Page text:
{CROCODILE} – An anagram (tears) of CRIED COOL gives the name of an animal that proverbially has fake tears.

8 Endlessly cook hot stuff for dessert (7)
{BAKLAVA} – The name of this sweet Greek desert comes from a word meaning cook (as you might do when preparing a cake for the naughty step) with the final letter removed (endlessly) followed by the name for molten rock.

9 Magistrates sit about and write journals (13)
{STIPENDIARIES} – Another word for magistrates comes from an anagram (about) of SIT followed by a word meaning write and a word for journals of the type written by Samuel Pepys.

15/20 24’s bird is consuming clergyman over time, dancing with lust, oddly (9,7)
{GULLIVERS TRAVELS} – The famous work by our theme author comes from the name of a bird (retaining the S from the ‘s in the clue) inside which you add and reverse the abbreviation for a vicar).  This is followed by the abbreviation for time and another word for dance often held in a warehouse and the odd letters of the word lust.

17/10 Totally flipped, however a rival city volunteers 24’s work (1,4,2,1,3)
{A TALE OF A TUB} – The final word by our theme author comes from reversing all of the following words (totally flipped); a word for however, a word for a rival, the abbreviation for a west coast city in the USA and the abbreviation for volunteer soldiers.

19 3 as cheeky sauce (7)
{TABASCO} – An anagram (cheeky) of the answer to 3d and AS gives the name of a piquant sauce.

20 See 15

21 It’s a sin, yes? (6)
{AGREED} – A word which may be said to indicate you expect the answer yes comes from the A in the clue followed by one of the seven deadly sins.

24 Satirist succeeded with independent newspaper (5)
{SWIFT} – The name of a famous satirist comes from the abbreviations for succeeded and with followed by the abbreviation for independent and the abbreviation for a daily newspaper.


  1. Prolixic
    Posted October 6, 2012 at 12:19 pm | Permalink

    Many thanks to H for the “Quick” crossword. I will post a review later. It may be delayed as I am away from home visiting mum today.

  2. crypticsue
    Posted October 6, 2012 at 12:34 pm | Permalink

    The perfect lunchtime puzzle – particularly fond of the d’oh moment when I saw 5a. Thanks to Hieroglyph and in advance to Prolixic too.

  3. Windsurfer23
    Posted October 6, 2012 at 3:28 pm | Permalink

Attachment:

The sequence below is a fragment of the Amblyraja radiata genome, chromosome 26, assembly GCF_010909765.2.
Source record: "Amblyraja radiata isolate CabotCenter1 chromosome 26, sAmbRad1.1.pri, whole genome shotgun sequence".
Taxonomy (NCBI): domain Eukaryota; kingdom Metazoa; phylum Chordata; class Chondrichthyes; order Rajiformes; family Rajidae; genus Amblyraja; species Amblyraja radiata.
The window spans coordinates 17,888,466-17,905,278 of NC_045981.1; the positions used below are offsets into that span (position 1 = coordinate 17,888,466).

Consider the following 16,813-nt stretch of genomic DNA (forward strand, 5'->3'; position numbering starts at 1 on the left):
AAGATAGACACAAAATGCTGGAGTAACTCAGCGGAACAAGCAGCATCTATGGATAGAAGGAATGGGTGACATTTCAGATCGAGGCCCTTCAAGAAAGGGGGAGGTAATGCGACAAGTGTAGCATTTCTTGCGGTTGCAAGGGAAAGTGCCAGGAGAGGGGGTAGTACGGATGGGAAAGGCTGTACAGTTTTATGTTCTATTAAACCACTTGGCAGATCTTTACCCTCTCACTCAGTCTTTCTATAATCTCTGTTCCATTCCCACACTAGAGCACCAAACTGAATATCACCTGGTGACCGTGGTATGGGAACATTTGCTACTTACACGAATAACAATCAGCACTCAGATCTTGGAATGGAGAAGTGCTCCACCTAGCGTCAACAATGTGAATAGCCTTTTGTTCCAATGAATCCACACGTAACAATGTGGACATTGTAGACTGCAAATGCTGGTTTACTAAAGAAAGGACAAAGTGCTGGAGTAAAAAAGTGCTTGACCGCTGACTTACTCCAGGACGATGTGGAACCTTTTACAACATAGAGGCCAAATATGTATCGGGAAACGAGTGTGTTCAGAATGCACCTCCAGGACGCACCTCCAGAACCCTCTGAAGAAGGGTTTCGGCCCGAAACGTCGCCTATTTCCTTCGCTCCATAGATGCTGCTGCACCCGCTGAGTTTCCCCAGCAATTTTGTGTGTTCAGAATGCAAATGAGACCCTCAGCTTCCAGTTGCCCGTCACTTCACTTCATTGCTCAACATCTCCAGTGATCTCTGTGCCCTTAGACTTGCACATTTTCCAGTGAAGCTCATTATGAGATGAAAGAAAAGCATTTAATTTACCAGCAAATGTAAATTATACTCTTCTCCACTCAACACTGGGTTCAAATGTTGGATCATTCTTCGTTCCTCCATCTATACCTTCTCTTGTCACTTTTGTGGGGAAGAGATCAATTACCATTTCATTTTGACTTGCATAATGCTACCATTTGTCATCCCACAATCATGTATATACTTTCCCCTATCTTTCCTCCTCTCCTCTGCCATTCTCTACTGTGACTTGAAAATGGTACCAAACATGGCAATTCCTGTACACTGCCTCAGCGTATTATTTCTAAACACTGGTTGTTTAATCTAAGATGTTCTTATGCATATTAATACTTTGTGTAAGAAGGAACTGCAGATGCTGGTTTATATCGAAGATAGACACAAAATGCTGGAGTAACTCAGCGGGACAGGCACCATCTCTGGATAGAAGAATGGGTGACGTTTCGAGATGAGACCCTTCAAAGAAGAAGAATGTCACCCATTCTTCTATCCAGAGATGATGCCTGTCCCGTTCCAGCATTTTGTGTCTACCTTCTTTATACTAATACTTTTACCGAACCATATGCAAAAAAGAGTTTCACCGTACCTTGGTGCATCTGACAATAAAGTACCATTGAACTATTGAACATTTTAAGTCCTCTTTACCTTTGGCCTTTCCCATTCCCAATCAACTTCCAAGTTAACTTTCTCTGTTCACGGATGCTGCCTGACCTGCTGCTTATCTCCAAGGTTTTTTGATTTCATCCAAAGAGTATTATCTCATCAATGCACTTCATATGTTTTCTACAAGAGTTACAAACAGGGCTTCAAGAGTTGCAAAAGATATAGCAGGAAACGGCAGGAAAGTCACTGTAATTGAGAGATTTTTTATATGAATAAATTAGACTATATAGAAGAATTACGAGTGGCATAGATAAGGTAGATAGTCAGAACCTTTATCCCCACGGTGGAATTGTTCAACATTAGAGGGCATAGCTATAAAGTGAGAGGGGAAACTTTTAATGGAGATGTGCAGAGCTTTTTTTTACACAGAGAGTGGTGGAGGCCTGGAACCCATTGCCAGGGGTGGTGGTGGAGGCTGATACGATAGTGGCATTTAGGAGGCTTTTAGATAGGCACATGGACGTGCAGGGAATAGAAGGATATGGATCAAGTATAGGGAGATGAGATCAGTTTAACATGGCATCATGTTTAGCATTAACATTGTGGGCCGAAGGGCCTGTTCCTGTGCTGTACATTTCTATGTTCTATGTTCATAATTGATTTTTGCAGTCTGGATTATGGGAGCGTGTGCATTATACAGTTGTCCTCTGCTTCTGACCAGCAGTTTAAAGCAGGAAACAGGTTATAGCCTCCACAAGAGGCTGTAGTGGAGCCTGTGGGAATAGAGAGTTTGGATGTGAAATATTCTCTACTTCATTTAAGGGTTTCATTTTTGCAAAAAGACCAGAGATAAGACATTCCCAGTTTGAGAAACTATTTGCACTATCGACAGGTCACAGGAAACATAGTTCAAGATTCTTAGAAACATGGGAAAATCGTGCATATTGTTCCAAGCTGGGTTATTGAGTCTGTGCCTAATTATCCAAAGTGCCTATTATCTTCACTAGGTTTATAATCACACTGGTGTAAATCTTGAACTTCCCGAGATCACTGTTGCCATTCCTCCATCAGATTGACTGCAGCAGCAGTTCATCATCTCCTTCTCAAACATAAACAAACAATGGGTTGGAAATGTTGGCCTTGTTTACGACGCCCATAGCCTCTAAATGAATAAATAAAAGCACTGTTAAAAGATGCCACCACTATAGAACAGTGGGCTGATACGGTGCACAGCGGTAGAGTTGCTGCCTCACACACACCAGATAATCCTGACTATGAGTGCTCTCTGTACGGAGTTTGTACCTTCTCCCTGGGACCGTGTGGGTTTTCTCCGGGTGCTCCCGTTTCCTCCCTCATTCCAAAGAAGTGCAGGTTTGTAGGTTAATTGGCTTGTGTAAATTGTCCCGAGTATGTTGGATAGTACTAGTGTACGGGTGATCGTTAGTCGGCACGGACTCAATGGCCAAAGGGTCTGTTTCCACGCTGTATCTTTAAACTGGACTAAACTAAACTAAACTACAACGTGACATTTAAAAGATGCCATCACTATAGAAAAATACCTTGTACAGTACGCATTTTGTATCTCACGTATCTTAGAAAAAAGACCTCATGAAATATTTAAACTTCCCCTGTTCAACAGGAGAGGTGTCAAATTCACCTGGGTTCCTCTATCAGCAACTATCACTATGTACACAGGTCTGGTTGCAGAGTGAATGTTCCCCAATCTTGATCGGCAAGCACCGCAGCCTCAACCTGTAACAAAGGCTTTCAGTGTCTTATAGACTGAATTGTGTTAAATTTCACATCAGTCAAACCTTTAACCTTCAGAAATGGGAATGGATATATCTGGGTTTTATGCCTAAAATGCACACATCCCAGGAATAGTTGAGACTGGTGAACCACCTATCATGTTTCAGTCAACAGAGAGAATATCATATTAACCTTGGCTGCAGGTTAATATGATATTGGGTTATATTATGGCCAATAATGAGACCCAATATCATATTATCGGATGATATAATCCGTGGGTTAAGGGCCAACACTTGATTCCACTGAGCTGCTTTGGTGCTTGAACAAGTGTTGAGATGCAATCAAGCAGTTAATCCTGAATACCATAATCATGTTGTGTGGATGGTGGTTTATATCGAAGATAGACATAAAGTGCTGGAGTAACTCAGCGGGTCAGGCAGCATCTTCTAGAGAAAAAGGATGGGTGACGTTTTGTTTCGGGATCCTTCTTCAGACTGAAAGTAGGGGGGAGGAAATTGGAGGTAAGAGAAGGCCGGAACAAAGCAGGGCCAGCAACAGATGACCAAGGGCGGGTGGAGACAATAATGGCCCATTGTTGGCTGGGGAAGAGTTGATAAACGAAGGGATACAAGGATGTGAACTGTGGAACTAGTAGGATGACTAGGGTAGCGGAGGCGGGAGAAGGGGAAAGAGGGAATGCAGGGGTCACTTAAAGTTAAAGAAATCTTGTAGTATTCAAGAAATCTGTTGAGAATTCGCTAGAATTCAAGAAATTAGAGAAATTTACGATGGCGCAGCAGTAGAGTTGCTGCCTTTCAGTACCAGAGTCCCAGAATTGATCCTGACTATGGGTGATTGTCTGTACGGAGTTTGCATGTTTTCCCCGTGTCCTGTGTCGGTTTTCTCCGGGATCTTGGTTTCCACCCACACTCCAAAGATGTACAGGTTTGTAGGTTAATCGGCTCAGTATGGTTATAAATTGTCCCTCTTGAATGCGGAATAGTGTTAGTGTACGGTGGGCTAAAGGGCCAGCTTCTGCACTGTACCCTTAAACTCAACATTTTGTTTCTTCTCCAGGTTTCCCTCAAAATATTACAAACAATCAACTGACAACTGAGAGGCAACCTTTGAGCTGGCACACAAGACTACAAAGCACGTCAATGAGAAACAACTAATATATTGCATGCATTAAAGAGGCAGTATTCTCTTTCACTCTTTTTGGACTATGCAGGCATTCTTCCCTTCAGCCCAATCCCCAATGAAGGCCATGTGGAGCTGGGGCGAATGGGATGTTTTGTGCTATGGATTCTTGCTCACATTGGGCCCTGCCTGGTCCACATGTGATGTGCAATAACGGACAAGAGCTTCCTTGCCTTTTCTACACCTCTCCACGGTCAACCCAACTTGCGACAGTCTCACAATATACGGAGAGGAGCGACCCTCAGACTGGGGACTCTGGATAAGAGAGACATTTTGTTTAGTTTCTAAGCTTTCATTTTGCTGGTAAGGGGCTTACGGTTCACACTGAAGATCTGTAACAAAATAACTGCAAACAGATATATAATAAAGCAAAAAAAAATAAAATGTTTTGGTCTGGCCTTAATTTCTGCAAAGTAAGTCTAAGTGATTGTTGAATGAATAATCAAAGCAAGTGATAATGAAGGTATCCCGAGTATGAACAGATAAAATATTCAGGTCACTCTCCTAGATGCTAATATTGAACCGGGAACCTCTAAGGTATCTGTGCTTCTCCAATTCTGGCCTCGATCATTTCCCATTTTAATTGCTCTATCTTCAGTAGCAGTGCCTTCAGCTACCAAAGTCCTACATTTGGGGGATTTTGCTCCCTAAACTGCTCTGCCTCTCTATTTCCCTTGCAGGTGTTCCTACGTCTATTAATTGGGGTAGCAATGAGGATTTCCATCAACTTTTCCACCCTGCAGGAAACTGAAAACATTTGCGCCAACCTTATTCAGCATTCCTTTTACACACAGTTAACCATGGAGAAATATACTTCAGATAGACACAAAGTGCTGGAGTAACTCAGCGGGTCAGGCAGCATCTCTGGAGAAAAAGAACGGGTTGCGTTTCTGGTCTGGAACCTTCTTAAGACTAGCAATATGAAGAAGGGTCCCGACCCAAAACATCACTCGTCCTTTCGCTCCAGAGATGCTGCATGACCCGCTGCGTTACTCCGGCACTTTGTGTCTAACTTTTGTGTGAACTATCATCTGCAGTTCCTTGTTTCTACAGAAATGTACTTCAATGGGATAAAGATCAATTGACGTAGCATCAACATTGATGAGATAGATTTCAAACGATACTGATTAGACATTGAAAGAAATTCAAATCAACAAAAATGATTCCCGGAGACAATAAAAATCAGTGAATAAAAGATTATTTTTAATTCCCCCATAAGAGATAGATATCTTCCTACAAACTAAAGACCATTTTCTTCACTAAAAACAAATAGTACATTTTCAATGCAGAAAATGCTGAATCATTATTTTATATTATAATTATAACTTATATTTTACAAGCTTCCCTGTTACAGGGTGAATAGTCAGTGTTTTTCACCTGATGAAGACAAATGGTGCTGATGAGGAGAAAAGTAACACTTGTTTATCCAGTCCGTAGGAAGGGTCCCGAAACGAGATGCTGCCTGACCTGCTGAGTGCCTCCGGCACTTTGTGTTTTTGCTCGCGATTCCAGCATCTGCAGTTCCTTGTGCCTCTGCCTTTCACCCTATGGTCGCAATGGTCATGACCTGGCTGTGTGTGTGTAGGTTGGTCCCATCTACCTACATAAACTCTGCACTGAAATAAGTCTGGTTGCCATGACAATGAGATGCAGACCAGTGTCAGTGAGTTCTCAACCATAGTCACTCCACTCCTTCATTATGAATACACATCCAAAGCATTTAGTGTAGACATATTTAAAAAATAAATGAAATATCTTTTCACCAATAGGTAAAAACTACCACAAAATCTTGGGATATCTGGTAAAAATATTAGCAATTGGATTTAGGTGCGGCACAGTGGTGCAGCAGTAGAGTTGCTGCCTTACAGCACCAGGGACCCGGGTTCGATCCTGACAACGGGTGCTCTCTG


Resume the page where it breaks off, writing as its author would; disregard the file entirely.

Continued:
Nice one, although Mrs Google had to help with a certain person’s books – I only knew the famous one.

    5a was a treasure and I liked the simple 17a, 27 &28.

  4. Tilsit
    Posted October 6, 2012 at 6:07 pm | Permalink

    A nice pleasant solve from someone destined to be published in the future.

  5. Kath
    Posted October 6, 2012 at 6:42 pm | Permalink

    I’ve had a massive battle with this one – might have been considerably easier if I had been quicker to get the crucial satirist – oh dear! Anyway finished it now without needing the hints (I always read them anyway as so often I’ve missed something) apart from the explanation for 17/10 and 2d – didn’t know the abbreviation and got into a real pickle with that one. I don’t think that I’ve ever seen ‘hurricane’ as an anagram indicator before.
    Lots of really clever clues including 5, 23, 27 and 28a and 7, 8 and 9d.
    I really enjoyed it very much but now I’ve got brain ache – time to light fire, have glass of wine and supper and watch the dancing.
    With thanks to Hieroglyph and Prolixic.

  6. Hieroglyph
    Posted October 8, 2012 at 9:28 am | Permalink

    Many thanks for your comments & to Prolixic for the excellent review. Hope you get your laptop working again! Till next time :-).

  7. Posted October 8, 2012 at 1:59 pm | Permalink

    Lovely puzzle. Thanks for sharing. Good work getting so many works in. Loved 16ac!

  8. 2Kiwis
    Posted October 8, 2012 at 7:21 pm | Permalink

    Had saved this one to do after the Monday Rufus. Really enjoyed it. Just the right level of difficulty for us. Thanks Hieroglyph and Prolixic.